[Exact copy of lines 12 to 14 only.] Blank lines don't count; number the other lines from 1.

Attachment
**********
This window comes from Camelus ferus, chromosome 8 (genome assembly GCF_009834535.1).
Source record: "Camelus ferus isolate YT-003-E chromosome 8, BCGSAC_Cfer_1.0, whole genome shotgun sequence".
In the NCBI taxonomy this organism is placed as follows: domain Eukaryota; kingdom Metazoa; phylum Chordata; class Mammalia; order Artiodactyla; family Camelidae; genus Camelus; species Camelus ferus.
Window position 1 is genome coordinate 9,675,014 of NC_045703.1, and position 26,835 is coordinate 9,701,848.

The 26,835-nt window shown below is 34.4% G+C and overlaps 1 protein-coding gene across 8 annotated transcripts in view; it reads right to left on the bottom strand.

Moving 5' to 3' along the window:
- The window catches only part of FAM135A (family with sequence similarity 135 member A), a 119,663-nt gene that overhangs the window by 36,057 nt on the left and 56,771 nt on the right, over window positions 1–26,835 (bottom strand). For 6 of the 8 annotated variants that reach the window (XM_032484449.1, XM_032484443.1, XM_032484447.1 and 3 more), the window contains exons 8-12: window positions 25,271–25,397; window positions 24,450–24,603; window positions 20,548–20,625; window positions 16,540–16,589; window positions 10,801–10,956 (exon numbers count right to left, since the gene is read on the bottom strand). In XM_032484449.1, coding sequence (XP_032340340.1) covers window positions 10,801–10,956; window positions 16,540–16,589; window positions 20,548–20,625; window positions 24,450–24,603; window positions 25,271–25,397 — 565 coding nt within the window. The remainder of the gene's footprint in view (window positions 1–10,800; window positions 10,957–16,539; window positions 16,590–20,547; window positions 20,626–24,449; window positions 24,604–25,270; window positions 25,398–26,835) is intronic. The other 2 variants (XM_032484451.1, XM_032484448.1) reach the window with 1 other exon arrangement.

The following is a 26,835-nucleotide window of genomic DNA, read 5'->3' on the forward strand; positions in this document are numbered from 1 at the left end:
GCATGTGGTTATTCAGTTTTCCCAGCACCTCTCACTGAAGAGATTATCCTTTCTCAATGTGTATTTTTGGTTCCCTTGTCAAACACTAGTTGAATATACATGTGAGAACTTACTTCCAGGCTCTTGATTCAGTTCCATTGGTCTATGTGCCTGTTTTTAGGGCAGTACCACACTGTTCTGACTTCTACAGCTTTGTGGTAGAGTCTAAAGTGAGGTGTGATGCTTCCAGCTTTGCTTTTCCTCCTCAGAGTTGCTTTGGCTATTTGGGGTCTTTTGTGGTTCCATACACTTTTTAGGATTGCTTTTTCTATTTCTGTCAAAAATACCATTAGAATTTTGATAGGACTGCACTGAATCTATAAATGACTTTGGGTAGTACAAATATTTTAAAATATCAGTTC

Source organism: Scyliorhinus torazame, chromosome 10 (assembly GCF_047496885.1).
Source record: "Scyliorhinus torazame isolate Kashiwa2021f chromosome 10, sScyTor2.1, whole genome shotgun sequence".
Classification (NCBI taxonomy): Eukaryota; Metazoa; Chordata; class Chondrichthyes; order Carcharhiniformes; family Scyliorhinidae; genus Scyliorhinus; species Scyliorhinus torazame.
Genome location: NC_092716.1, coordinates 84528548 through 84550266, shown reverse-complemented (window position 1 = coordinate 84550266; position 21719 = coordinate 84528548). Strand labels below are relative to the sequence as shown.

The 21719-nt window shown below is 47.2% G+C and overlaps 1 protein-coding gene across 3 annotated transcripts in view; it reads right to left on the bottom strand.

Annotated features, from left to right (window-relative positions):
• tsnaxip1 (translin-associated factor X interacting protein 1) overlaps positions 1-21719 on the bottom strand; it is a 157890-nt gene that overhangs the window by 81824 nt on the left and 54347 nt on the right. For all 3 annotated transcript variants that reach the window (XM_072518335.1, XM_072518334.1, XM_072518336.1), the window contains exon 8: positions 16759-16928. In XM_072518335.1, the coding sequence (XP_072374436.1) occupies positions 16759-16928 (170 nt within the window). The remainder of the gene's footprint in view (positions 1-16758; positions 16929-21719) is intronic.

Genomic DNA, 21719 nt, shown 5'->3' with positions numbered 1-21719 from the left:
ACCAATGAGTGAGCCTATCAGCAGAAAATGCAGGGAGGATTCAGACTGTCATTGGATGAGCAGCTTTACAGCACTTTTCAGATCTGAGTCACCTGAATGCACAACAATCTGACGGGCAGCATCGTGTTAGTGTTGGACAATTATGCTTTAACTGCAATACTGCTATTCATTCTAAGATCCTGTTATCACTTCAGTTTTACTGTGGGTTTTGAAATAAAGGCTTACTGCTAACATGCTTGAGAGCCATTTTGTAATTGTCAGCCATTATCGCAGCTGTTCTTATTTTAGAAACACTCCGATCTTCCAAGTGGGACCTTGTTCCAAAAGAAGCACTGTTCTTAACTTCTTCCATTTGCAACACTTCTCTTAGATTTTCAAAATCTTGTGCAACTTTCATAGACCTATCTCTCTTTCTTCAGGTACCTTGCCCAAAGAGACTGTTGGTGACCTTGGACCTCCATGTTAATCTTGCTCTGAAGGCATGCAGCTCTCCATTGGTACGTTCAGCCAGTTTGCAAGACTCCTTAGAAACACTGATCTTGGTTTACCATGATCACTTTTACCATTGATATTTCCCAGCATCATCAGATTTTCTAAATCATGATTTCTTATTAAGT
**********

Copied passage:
Classification (NCBI taxonomy): Eukaryota; Metazoa; Chordata; class Chondrichthyes; order Carcharhiniformes; family Scyliorhinidae; genus Scyliorhinus; species Scyliorhinus torazame.
Genome location: NC_092716.1, coordinates 84528548 through 84550266, shown reverse-complemented (window position 1 = coordinate 84550266; position 21719 = coordinate 84528548). Strand labels below are relative to the sequence as shown.

The 21719-nt window shown below is 47.2% G+C and overlaps 1 protein-coding gene across 3 annotated transcripts in view; it reads right to left on the bottom strand.